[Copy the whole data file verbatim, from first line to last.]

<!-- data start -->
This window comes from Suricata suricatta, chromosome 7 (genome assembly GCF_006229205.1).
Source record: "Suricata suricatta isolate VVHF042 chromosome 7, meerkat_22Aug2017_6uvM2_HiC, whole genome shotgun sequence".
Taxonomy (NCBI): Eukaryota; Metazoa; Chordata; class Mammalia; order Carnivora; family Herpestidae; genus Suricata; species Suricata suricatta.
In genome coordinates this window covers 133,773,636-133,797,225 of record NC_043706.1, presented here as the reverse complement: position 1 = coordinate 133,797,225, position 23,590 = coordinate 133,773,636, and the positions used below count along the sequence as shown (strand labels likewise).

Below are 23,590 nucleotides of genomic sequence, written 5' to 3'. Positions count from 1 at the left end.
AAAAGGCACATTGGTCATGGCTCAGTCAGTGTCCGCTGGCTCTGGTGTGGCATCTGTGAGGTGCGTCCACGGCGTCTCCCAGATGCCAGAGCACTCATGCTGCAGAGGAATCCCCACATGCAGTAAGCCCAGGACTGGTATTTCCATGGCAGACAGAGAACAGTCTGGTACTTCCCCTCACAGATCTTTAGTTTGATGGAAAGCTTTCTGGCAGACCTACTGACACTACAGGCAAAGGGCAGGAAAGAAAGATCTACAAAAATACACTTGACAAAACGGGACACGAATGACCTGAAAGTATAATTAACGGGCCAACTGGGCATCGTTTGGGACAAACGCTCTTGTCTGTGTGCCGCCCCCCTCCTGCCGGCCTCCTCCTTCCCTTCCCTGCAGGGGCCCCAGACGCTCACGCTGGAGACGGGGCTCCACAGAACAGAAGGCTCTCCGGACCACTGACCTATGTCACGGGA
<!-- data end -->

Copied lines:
This window comes from Suricata suricatta, chromosome 7 (genome assembly GCF_006229205.1).
Source record: "Suricata suricatta isolate VVHF042 chromosome 7, meerkat_22Aug2017_6uvM2_HiC, whole genome shotgun sequence".
Taxonomy (NCBI): Eukaryota; Metazoa; Chordata; class Mammalia; order Carnivora; family Herpestidae; genus Suricata; species Suricata suricatta.
In genome coordinates this window covers 133,773,636-133,797,225 of record NC_043706.1, presented here as the reverse complement: position 1 = coordinate 133,797,225, position 23,590 = coordinate 133,773,636, and the positions used below count along the sequence as shown (strand labels likewise).

Below are 23,590 nucleotides of genomic sequence, written 5' to 3'. Positions count from 1 at the left end.
AAAAGGCACATTGGTCATGGCTCAGTCAGTGTCCGCTGGCTCTGGTGTGGCATCTGTGAGGTGCGTCCACGGCGTCTCCCAGATGCCAGAGCACTCATGCTGCAGAGGAATCCCCACATGCAGTAAGCCCAGGACTGGTATTTCCATGGCAGACAGAGAACAGTCTGGTACTTCCCCTCACAGATCTTTAGTTTGATGGAAAGCTTTCTGGCAGACCTACTGACACTACAGGCAAAGGGCAGGAAAGAAAGATCTACAAAAATACACTTGACAAAACGGGACACGAATGACCTGAAAGTATAATTAACGGGCCAACTGGGCATCGTTTGGGACAAACGCTCTTGTCTGTGTGCCGCCCCCCTCCTGCCGGCCTCCTCCTTCCCTTCCCTGCAGGGGCCCCAGACGCTCACGCTGGAGACGGGGCTCCACAGAACAGAAGGCTCTCCGGACCACTGACCTATGTCACGGGA